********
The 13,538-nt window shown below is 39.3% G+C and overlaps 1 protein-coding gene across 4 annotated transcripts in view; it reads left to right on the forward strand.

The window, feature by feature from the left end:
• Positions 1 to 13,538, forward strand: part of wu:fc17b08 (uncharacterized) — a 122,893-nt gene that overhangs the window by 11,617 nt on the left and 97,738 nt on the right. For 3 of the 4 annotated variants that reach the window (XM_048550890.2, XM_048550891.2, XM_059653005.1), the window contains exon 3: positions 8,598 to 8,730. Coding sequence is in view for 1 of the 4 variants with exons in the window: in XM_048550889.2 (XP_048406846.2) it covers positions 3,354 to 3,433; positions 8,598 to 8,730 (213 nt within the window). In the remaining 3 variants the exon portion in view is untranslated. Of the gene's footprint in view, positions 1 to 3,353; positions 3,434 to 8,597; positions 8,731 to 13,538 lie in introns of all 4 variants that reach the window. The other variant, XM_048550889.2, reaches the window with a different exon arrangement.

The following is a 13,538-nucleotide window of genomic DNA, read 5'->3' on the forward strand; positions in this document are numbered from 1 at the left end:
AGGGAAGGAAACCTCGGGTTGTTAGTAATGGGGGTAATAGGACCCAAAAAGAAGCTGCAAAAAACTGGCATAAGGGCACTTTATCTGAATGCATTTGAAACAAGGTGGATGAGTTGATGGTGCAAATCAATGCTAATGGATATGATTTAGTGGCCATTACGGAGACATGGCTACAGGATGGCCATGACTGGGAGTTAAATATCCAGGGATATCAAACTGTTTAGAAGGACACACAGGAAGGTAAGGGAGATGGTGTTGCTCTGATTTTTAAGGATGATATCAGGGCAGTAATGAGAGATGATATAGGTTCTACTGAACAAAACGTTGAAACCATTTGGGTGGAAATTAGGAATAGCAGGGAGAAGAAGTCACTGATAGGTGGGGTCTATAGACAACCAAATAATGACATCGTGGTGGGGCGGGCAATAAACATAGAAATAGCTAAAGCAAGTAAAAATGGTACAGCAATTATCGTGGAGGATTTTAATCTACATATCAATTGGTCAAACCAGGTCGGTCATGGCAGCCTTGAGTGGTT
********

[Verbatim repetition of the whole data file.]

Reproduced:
The 13,538-nt window shown below is 39.3% G+C and overlaps 1 protein-coding gene across 4 annotated transcripts in view; it reads left to right on the forward strand.

The window, feature by feature from the left end:
• Positions 1 to 13,538, forward strand: part of wu:fc17b08 (uncharacterized) — a 122,893-nt gene that overhangs the window by 11,617 nt on the left and 97,738 nt on the right. For 3 of the 4 annotated variants that reach the window (XM_048550890.2, XM_048550891.2, XM_059653005.1), the window contains exon 3: positions 8,598 to 8,730. Coding sequence is in view for 1 of the 4 variants with exons in the window: in XM_048550889.2 (XP_048406846.2) it covers positions 3,354 to 3,433; positions 8,598 to 8,730 (213 nt within the window). In the remaining 3 variants the exon portion in view is untranslated. Of the gene's footprint in view, positions 1 to 3,353; positions 3,434 to 8,597; positions 8,731 to 13,538 lie in introns of all 4 variants that reach the window. The other variant, XM_048550889.2, reaches the window with a different exon arrangement.

The following is a 13,538-nucleotide window of genomic DNA, read 5'->3' on the forward strand; positions in this document are numbered from 1 at the left end:
AGGGAAGGAAACCTCGGGTTGTTAGTAATGGGGGTAATAGGACCCAAAAAGAAGCTGCAAAAAACTGGCATAAGGGCACTTTATCTGAATGCATTTGAAACAAGGTGGATGAGTTGATGGTGCAAATCAATGCTAATGGATATGATTTAGTGGCCATTACGGAGACATGGCTACAGGATGGCCATGACTGGGAGTTAAATATCCAGGGATATCAAACTGTTTAGAAGGACACACAGGAAGGTAAGGGAGATGGTGTTGCTCTGATTTTTAAGGATGATATCAGGGCAGTAATGAGAGATGATATAGGTTCTACTGAACAAAACGTTGAAACCATTTGGGTGGAAATTAGGAATAGCAGGGAGAAGAAGTCACTGATAGGTGGGGTCTATAGACAACCAAATAATGACATCGTGGTGGGGCGGGCAATAAACATAGAAATAGCTAAAGCAAGTAAAAATGGTACAGCAATTATCGTGGAGGATTTTAATCTACATATCAATTGGTCAAACCAGGTCGGTCATGGCAGCCTTGAGTGGTT